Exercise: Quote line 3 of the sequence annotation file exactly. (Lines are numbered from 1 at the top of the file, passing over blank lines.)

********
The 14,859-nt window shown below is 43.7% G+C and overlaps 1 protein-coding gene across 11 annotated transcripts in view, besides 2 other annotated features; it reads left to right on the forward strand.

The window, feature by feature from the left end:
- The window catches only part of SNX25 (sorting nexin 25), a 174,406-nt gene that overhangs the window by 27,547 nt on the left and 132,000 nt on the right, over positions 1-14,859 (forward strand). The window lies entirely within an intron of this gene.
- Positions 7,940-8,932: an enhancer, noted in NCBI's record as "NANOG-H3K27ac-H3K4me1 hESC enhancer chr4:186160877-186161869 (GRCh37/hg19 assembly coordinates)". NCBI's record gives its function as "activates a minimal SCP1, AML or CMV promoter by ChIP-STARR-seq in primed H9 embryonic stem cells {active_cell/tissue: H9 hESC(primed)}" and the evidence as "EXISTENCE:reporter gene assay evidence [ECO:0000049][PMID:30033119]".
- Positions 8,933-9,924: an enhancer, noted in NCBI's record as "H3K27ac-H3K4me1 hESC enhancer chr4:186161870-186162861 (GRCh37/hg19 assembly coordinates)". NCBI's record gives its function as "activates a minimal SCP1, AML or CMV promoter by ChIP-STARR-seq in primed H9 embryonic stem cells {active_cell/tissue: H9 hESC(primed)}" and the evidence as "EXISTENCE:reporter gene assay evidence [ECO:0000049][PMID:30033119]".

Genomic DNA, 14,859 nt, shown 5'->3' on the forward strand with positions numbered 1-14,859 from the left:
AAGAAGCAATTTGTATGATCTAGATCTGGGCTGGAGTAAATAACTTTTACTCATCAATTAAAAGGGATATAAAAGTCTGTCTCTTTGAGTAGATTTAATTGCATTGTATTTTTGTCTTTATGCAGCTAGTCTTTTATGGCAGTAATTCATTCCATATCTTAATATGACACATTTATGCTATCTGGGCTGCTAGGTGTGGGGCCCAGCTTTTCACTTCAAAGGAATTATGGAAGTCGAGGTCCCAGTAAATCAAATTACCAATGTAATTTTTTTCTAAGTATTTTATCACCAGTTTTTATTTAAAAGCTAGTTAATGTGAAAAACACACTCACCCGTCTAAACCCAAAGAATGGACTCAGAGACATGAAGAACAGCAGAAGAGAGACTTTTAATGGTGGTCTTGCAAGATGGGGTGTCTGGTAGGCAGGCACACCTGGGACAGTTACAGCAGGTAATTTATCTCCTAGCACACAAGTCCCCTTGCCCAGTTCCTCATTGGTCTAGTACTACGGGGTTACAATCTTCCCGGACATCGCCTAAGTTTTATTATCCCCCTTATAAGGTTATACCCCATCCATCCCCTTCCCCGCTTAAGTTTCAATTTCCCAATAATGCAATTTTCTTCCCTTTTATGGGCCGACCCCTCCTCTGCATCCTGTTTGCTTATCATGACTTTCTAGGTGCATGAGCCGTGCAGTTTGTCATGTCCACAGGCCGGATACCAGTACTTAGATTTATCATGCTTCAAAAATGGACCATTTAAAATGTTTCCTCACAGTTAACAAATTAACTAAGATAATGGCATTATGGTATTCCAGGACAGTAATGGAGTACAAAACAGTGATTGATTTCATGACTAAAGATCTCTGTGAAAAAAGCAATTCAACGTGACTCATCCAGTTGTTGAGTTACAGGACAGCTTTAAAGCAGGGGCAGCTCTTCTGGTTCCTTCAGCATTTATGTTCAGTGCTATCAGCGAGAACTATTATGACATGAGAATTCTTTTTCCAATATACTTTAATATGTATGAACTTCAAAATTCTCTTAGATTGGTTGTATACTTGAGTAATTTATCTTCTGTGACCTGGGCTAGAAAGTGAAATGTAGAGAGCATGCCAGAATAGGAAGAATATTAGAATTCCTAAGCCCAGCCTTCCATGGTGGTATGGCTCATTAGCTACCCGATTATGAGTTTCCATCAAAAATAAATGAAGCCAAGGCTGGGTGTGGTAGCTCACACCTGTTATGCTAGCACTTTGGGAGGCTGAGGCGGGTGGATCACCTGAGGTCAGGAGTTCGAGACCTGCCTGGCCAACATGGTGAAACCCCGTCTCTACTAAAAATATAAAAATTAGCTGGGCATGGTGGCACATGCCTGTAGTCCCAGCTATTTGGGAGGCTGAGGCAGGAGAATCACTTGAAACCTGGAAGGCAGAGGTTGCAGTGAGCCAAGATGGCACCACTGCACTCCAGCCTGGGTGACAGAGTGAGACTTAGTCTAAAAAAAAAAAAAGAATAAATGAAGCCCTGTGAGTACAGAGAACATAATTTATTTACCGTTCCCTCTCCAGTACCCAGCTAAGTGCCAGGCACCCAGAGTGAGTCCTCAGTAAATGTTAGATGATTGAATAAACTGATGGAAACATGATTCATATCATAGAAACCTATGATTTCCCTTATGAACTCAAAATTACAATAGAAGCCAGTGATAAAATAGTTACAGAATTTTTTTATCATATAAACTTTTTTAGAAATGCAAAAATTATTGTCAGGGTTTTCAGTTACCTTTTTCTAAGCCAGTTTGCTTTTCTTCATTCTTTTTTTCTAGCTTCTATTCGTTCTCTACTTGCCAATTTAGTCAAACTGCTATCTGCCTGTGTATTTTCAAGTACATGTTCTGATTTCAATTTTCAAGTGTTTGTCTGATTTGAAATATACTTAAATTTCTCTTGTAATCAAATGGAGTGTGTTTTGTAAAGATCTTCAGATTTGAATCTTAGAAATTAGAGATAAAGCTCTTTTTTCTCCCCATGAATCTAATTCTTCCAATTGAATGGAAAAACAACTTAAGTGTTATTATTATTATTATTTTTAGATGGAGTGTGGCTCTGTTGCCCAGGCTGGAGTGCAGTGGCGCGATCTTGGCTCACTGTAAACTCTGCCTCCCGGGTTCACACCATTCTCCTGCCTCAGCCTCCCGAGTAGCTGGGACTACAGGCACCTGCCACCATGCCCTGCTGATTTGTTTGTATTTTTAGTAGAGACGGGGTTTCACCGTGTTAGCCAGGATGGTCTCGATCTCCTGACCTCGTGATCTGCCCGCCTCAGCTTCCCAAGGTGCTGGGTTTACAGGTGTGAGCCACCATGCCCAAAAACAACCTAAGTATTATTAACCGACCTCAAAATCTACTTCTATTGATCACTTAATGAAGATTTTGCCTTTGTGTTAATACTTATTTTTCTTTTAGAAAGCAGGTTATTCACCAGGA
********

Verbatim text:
- The window catches only part of SNX25 (sorting nexin 25), a 174,406-nt gene that overhangs the window by 27,547 nt on the left and 132,000 nt on the right, over positions 1-14,859 (forward strand). The window lies entirely within an intron of this gene.